It’s Never Scary on TV

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As Halloween rolls around, I’ve been trying to take advantage of the usual glut of horror movies on Television to catch up on things I’ve never seen before.

I just got done watching Halloween: H20: Twenty Years Later. The movie was alright, but what really struck me was how irritating it was watching it from a television station. Fortunately, I don’t even bother watching any television shows “live” anymore, and so therefore can skip the commercials. But even with the ability to skip through the commercials really quickly, I’m feeling particularly irritated with watching these things off of television at all.

Typical scenario: Mike Myers is seen walking down a corridor with a knife in his hand. The Halloween suspense theme is playing. Then, in the bottom of the screen, a row of symbols flashes by and coalesces into the television network’s symbol.

Great, any sense of tension was just blown. This happened constantly as I was watching the movie. If it wasn’t the network label appearing in the corner, it was an ad for another show on the network. There must have been at least three other shows being advertised during this horror movie, one of them a comedy and another a romantic comedy, total mood killers for the ambiance of a horror film. Do I care about these shows? No. And even if I did, I wouldn’t want that cluttering up and distracting me from something I’m already watching.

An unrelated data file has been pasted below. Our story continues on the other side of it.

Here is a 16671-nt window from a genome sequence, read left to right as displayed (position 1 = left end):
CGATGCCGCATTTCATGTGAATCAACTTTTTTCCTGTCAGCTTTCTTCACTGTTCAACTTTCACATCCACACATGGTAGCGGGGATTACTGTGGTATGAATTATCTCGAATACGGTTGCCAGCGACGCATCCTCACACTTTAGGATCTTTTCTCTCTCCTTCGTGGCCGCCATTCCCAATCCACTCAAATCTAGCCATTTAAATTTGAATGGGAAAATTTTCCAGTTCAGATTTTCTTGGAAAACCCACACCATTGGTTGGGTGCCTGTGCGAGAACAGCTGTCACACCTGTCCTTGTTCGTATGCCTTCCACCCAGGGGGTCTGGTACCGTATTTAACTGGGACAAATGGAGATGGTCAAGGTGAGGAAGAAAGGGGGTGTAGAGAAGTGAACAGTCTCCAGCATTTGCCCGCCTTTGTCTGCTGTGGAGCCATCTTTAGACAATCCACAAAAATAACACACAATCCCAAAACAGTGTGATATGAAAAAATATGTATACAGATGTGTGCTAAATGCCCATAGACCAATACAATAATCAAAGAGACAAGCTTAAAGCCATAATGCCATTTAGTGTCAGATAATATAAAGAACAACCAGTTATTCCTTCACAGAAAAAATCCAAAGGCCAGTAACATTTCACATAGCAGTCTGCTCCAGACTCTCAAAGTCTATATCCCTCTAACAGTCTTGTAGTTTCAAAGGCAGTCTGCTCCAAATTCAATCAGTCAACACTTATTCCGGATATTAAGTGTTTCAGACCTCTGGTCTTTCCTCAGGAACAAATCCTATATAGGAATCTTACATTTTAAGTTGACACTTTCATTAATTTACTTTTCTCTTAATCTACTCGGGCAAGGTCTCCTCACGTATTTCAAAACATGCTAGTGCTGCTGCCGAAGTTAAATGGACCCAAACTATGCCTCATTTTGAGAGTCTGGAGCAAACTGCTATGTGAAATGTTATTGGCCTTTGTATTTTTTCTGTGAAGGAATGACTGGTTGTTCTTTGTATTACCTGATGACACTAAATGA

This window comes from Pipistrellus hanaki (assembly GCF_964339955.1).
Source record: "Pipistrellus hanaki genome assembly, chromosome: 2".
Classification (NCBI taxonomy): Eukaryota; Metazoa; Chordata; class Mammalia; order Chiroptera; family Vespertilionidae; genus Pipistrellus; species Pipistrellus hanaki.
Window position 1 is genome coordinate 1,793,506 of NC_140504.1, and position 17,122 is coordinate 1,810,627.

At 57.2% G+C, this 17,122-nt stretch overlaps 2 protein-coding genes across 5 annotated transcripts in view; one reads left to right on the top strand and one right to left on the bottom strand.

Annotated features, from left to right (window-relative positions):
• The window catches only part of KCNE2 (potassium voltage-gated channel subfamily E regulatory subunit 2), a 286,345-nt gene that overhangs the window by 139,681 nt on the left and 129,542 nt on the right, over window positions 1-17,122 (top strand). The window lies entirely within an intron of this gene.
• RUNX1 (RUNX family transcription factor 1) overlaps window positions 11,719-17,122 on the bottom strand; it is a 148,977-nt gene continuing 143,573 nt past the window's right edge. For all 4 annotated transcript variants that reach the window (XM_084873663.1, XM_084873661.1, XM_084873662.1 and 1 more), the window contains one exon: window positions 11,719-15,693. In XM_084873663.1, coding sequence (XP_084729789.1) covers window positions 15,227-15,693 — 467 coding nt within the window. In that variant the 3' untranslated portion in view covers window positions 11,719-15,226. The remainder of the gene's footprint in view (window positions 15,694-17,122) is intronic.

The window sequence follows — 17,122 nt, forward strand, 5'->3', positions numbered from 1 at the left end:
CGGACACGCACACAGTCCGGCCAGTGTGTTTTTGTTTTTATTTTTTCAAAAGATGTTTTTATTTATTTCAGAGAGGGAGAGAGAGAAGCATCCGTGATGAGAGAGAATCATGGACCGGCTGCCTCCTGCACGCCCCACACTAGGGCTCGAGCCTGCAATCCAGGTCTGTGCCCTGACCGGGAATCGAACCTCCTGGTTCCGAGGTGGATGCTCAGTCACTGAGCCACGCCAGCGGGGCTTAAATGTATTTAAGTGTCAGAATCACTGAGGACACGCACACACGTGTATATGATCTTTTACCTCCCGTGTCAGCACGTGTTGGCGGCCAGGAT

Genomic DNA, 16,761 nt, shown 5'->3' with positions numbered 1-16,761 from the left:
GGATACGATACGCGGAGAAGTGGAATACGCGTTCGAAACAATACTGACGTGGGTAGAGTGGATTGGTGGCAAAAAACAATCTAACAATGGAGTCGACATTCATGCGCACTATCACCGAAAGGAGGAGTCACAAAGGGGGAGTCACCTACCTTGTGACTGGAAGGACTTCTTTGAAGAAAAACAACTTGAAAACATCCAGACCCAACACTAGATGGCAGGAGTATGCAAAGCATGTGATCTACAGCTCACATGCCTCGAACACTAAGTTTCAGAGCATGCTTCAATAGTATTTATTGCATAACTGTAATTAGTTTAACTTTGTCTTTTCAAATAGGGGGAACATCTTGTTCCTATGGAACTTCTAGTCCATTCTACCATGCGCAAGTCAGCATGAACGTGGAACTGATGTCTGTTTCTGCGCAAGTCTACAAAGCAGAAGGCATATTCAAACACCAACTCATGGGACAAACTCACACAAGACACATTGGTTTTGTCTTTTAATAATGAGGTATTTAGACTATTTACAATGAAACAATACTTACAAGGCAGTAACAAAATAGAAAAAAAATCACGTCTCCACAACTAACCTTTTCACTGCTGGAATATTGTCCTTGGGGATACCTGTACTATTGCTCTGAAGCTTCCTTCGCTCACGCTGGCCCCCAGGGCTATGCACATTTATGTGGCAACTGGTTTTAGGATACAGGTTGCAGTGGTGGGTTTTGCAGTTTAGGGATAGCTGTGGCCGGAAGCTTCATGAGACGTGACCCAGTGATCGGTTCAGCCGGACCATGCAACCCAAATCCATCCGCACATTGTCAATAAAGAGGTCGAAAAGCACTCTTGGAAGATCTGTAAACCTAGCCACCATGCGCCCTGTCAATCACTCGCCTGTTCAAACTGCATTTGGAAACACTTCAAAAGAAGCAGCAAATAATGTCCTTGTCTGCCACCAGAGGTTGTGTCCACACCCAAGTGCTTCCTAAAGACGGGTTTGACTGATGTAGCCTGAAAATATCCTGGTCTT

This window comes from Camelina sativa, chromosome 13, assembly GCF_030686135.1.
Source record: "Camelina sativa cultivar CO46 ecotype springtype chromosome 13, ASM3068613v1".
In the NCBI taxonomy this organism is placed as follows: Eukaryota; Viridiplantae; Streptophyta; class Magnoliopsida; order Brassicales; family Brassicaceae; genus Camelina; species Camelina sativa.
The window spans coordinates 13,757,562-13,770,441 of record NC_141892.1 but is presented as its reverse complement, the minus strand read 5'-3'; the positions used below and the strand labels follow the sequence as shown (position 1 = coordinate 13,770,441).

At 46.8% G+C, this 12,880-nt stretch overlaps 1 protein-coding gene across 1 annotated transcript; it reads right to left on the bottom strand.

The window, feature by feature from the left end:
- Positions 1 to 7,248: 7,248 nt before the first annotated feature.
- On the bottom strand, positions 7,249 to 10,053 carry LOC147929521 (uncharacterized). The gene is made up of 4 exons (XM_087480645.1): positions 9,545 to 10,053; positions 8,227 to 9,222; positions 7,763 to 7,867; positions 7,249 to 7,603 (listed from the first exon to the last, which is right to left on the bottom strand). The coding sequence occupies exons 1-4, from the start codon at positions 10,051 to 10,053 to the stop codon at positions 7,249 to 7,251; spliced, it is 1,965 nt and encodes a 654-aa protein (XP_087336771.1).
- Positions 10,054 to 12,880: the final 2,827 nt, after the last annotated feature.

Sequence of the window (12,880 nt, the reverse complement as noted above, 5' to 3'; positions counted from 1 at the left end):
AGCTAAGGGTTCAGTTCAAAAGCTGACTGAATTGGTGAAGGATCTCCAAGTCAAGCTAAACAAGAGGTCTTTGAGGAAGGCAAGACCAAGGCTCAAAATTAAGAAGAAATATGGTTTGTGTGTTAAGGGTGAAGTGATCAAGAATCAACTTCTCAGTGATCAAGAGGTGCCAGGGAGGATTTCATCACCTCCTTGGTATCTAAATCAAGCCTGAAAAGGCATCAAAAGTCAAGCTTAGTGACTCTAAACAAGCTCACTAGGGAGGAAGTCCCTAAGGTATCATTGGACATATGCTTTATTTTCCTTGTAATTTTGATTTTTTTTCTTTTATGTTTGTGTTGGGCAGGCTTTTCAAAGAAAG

It seems like the network people want to discourage anyone from watching anything on their networks at all. If it really bugs me, it wouldn’t be hard at all to simply move entirely to watching everything on DVD. The only real benefit to TV at all is the serendipitous finding of something you might want to watch, but couldn’t remember you wanted to watch. Amazingly enough, I can browse throw a station’s offerings via the local TV guide or the streamed-in content guide, I don’t need to have ads plastered on top of my shows to know when something else is playing.

Yeah, I guess that deafening silence means I should just forget the crazy idea of television stations caring about my viewing experience at all.

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